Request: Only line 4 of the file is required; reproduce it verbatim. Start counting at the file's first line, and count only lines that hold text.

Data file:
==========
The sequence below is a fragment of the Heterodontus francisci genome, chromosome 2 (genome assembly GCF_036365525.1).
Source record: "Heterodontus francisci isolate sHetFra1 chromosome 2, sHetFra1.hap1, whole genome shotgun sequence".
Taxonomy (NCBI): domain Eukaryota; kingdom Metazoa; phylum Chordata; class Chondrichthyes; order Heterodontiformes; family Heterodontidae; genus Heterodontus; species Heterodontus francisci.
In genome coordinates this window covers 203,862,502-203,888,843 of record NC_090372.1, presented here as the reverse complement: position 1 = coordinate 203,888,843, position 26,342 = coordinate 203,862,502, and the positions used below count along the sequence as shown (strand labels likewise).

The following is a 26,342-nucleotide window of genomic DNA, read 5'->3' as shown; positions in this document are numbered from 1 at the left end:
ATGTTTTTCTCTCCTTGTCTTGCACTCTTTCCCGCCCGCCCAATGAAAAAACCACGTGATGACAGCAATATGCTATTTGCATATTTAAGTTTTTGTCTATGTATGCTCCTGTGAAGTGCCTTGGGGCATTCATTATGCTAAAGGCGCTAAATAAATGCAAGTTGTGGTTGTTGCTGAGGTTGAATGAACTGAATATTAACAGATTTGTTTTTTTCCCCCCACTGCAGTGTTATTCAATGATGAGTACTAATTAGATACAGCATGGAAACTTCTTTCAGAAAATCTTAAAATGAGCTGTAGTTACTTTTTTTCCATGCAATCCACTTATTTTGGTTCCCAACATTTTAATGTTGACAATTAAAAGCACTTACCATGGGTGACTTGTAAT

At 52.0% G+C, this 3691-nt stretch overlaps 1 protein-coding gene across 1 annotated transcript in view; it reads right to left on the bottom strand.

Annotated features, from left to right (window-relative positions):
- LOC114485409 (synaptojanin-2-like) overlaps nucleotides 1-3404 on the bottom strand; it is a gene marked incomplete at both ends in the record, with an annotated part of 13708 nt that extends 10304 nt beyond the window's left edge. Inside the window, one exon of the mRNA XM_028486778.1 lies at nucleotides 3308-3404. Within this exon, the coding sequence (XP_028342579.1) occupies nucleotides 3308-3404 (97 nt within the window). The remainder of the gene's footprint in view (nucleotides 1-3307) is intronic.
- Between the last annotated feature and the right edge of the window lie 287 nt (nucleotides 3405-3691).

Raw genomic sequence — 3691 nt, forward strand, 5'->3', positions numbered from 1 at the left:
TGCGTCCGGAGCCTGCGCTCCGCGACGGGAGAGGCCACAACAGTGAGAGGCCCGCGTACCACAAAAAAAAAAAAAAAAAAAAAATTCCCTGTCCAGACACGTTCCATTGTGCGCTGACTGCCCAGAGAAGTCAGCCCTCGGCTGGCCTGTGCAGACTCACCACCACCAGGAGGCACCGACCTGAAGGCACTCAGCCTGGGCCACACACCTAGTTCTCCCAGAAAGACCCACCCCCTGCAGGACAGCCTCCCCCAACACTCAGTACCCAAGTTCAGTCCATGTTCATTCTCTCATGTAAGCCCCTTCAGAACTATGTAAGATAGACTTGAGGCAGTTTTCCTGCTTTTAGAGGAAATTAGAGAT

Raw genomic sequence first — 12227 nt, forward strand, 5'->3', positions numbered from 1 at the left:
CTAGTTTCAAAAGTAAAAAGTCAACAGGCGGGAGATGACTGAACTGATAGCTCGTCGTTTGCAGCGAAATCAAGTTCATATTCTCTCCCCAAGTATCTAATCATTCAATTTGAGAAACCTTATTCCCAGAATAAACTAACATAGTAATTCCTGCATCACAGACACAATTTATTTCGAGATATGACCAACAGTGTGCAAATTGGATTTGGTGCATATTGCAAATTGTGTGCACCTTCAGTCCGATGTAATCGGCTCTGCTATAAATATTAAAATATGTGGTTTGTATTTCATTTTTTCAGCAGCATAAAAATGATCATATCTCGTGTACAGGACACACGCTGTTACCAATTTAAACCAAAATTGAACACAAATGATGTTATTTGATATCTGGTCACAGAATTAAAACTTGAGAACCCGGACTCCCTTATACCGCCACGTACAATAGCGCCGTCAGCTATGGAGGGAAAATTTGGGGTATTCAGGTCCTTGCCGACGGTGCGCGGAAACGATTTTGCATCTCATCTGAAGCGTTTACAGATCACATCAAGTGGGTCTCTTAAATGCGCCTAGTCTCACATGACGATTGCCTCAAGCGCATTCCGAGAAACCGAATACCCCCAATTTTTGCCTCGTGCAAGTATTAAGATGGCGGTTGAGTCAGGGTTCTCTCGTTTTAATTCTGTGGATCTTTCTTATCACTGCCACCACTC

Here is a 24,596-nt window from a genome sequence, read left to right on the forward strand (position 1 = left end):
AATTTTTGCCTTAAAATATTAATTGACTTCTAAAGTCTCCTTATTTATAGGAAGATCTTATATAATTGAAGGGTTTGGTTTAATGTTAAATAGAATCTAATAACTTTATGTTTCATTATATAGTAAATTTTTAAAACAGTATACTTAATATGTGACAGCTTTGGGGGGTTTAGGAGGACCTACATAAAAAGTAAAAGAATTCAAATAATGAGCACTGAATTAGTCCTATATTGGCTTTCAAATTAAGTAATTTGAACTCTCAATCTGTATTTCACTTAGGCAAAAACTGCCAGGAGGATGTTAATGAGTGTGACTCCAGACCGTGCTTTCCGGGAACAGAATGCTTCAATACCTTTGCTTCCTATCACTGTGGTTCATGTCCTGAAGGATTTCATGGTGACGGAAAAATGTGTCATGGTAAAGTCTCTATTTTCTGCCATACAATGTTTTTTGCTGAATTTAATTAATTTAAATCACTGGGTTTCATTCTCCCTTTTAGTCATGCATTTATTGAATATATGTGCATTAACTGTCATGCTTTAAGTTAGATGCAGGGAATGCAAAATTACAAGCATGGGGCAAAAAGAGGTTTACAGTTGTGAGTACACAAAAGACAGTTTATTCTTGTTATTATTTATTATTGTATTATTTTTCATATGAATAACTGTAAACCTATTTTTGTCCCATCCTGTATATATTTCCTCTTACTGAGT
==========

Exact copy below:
In genome coordinates this window covers 203,862,502-203,888,843 of record NC_090372.1, presented here as the reverse complement: position 1 = coordinate 203,888,843, position 26,342 = coordinate 203,862,502, and the positions used below count along the sequence as shown (strand labels likewise).